11. A wave translating system comprising a closed feedback loop, an active transducer included in said loop, an input circuit and an output circuit connected to said transducer, means included in said loop for producing negative feedback in said transducer of waves in the utilized frequency range, a feedback path for feeding waves from the output of said transducer to its input included in said means, said loop tending to sing at a frequency outside of the utilized frequency range, and frequency selective means included in said path for reducing the singing tendency of the loop outside of the utilized frequency range.

12. A wave translating system comprising a closed feedback loop, an active transducer included in said loop, an input circuit and an output circuit connected to said transducer, means included in said loop for producing negative feedback in said transducer of waves in the utilized frequency range, a feedback path for feeding waves from the output of said transducer to. its input included in said means, and means in said path for reducing the maximum loop gain for the frequencies for which the loop phase shift is zero and multiples of 360 more than the loop gain for the frequency of minimum loop gain in the utilized frequency range.

13. A wave translating system comprising a closed feedback loop, a wave transducer having a gain included in said loop, an incoming circuit and an outgoing circuit connected to said transducer, means included in said loop for producing negative feedback in said transducer of waves in the utilized frequency range, a feedback path for feeding waves from the output of said transducer to its input included in said means, and means included in said path for reducing the maximum loop gain for the frequencies at which the loop phase shift is zero and multiples of 360 more than the loop gain for a given frequency in the utilized frequency range at which the reduction of loop gain produced by said last-mentioned means is the maximum for said range.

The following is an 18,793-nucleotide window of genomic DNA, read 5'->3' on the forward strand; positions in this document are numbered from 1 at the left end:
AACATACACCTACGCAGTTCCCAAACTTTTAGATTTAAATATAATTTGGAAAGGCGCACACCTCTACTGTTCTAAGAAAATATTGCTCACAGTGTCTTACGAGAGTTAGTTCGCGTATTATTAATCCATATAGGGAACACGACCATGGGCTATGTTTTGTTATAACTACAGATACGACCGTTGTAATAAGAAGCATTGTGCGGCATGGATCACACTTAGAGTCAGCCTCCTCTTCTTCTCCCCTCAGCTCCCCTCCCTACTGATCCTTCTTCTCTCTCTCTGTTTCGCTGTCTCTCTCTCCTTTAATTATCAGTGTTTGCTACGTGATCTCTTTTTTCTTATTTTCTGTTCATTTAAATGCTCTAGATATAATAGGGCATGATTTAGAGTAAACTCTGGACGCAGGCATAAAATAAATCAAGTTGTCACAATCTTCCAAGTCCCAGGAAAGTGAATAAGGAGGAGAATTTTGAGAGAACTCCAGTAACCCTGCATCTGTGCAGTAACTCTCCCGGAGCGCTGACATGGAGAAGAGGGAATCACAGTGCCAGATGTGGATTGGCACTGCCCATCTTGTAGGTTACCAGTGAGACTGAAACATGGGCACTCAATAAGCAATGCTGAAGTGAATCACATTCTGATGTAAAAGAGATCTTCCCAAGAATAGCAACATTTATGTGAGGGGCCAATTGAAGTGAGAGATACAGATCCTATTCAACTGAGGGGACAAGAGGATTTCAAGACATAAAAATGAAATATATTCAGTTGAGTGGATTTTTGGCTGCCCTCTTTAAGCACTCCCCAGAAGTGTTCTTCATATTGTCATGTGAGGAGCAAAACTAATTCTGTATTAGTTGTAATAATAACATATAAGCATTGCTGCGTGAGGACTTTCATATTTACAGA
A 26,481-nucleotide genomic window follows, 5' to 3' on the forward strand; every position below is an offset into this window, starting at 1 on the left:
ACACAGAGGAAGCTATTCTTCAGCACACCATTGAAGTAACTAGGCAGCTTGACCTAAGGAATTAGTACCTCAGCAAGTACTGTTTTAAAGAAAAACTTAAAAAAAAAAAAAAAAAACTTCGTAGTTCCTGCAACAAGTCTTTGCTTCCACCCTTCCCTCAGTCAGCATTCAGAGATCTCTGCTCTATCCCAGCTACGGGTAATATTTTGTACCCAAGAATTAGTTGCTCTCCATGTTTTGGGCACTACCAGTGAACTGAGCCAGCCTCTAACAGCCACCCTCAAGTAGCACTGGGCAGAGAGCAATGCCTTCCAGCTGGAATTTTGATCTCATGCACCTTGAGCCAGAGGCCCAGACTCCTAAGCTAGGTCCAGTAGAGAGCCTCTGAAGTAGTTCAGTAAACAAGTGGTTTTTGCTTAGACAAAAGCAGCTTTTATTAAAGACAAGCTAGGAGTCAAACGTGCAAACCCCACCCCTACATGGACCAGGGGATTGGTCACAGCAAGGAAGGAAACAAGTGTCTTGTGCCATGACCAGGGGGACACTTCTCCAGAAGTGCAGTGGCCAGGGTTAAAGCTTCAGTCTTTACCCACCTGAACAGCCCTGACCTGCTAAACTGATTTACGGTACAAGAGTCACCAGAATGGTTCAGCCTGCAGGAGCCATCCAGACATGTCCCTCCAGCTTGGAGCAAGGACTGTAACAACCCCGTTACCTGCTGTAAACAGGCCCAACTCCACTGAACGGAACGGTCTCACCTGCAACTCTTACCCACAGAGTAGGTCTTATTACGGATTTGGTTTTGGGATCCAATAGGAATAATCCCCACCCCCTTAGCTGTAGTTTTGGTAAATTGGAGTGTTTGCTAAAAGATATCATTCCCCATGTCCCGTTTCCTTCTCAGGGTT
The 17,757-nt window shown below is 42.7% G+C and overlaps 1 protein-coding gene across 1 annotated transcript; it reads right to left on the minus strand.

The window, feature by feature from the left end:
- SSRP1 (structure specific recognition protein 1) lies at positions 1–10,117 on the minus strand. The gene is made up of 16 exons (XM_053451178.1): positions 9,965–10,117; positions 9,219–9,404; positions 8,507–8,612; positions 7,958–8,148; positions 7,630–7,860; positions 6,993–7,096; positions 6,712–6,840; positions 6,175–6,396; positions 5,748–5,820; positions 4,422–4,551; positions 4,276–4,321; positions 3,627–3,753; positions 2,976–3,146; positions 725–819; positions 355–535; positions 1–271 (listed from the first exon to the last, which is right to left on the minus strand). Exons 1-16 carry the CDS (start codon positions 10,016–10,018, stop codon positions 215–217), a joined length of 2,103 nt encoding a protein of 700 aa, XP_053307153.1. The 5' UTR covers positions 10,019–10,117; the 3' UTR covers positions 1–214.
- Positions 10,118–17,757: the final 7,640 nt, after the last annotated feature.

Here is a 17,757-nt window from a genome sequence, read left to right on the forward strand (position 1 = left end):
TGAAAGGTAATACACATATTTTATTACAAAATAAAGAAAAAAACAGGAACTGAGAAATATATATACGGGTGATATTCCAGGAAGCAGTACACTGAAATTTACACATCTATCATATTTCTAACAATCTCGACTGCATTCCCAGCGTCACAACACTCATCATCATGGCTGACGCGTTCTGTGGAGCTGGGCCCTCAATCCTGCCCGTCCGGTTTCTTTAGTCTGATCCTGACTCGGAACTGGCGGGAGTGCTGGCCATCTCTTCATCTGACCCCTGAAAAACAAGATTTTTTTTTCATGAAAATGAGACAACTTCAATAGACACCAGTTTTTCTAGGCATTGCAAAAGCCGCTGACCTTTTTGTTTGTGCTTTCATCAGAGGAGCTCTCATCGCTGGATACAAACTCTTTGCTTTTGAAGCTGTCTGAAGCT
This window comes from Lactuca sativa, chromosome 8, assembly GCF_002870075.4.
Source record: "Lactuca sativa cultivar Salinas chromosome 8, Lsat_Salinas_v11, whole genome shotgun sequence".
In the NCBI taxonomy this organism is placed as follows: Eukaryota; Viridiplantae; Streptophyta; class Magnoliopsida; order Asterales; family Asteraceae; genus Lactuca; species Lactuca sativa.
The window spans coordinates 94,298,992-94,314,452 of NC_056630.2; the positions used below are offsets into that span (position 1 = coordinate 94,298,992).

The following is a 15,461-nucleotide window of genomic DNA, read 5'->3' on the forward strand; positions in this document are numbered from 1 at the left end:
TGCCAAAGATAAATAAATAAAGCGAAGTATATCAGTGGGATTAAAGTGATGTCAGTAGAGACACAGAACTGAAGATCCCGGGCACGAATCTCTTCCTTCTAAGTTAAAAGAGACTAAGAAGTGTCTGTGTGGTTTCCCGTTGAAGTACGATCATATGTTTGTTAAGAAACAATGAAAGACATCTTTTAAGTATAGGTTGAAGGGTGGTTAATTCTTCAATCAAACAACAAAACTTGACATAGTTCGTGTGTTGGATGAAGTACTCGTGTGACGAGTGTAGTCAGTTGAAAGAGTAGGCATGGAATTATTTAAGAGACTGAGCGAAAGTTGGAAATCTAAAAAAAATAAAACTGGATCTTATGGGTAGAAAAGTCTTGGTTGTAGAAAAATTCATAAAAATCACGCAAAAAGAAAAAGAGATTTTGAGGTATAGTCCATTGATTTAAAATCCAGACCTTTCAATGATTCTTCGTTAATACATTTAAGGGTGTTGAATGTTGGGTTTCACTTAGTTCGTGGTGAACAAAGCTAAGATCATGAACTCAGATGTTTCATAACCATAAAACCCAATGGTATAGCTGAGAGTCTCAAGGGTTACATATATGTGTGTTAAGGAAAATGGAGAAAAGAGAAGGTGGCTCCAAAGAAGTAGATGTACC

14. A wave translating system comprising a closed feedback loop, an active transducer included in said loop, an input circuit and an output circuit connected to said transducer, means included in said loop for producing negative feedback in said transducer of waves in the utilized frequency range, a feedback path for feeding waves from the output of said transducer to its input included in said means, and attenuating meam in said path having greater loss at all frequencies at which the loop phase shift is zero and multiples of 360 than its greatest loss in the utilized frequency range.

15. A wave translating system comprising a closed feedback loop, an active transducer included in said loop, an incoming circuit and an outgoing circuit connected to said transducer, means included in said loop for producing negative feedback in said transducer of waves in the utilized frequency range, a feedback path for feeding waves from the output of said transducer to its input included in said means, and attenuating means in said path having greater loss at all frequencies at which the loop phase shift is zero and multiples of 360 than at the highest frequency of the utilized frequency range.